Criminalizing abortion was not on the suffrage movement’s agenda.
In fact, those concerned about criminalizing abortion in the Civil War era were openly hostile to the woman’s rights movement.
Men in the medical community like Dr. Horatio Storer of Boston from the newly formed American Medical Association led the movement to ban abortion. They successfully pushed laws that either strengthened restrictions on abortion that had been put in place before the Civil War or imposed new bans. These mostly Anglo-Saxon Protestant medical men opposed abortion as life-taking, but they also openly spoke of other reasons for banning abortion: They wanted to enforce women’s roles as wives and mothers, and to preserve the racial and ethnic character of the nation by compelling women of their social class to have more children.
The doctors were preoccupied with the notion that these women were having far fewer children (in part by seeking abortions) than immigrants and women they believed were of inferior social classes. Storer asked: “Shall [America’s west and the south] be filled by our own children or by those of aliens? This is a question our women must answer; upon their loins depends the future destiny of the nation.”
Storer, who, like other leaders of this antiabortion movement was hostile to women’s suffrage and expanded legal rights, argued that the wife’s role was to bear children, and that the “true wife” did not seek “undue power in public life, … undue control in domestic affairs, … [or] privileges not her own.” The doctors’ view was the antithesis of the vision for women inside and outside the home advanced by suffragists like Stanton and Anthony.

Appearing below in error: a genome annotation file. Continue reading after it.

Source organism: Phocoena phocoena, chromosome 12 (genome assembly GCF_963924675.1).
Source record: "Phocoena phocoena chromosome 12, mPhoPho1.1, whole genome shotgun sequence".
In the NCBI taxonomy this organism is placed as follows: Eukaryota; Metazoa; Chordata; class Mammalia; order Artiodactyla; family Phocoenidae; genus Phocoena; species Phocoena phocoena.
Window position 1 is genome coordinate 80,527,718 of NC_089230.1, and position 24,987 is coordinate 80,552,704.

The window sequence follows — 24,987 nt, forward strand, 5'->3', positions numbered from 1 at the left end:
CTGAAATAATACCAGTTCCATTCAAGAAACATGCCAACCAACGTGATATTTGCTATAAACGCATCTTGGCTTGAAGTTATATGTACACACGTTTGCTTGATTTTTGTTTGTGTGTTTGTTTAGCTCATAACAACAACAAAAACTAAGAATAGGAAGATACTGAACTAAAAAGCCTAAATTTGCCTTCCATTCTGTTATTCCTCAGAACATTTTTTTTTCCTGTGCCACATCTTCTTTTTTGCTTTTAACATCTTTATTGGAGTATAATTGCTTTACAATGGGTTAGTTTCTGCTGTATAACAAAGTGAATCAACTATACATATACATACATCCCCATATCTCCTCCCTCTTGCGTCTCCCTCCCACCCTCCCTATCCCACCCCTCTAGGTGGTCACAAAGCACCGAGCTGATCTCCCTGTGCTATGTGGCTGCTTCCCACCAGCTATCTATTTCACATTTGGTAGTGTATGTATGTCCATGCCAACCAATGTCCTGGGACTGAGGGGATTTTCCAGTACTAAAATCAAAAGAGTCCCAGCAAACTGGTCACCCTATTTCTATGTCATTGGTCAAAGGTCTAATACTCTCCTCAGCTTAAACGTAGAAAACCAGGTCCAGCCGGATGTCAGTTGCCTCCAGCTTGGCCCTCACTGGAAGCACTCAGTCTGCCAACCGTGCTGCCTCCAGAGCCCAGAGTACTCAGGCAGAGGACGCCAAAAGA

However individual suffragists may have judged the practice of abortion, suffrage leaders called for marriage law to recognize a woman’s right to make decisions about sex and motherhood. This more closely anticipates modern feminists’ calls for reproductive autonomy than the claims of those organizing the March for Life in this centennial year.
There is another dissonance between the suffragists and the coming March for Life. Many people attending the march feel so strongly about making abortion illegal that they are one-issue voters, siding with the modern conservative Republican Party, which supports both opposition to legal abortion and related ideas about the nuclear family and traditional gender roles.
But this single-issue opposition to abortion, shared by many of the groups participating in the March, does little to support women making decisions about whether or how to raise families. Even though lack of economic resources is the primary reason for seeking an abortion, the Republican Party has repeatedly attacked the Affordable Care Act and does not back bills that would empower women who need or want to care for families — such as the Paycheck Fairness Act, which would eliminate pay disparities between men and women, the Pregnant Workers Fairness Act that allows pregnant employees to keep their jobs or proposals for paid Family and Medical Leave.
Suffragists sought the vote precisely to enact laws that would improve the lives of women and their families. Their top priority upon obtaining the vote was to pass the first federal health care law in 1921, which they designed to protect the lives and health of women and infants. A movement that seeks to ban abortion — without enacting laws to support women and men raising children — is not “pro-life” or “pro-woman” in the way suffragists envisioned. Antiabortion advocates who work only to re-criminalize abortion, or to restrict abortion and limit contraception, do not honor the suffragists’ legacy: They betray it.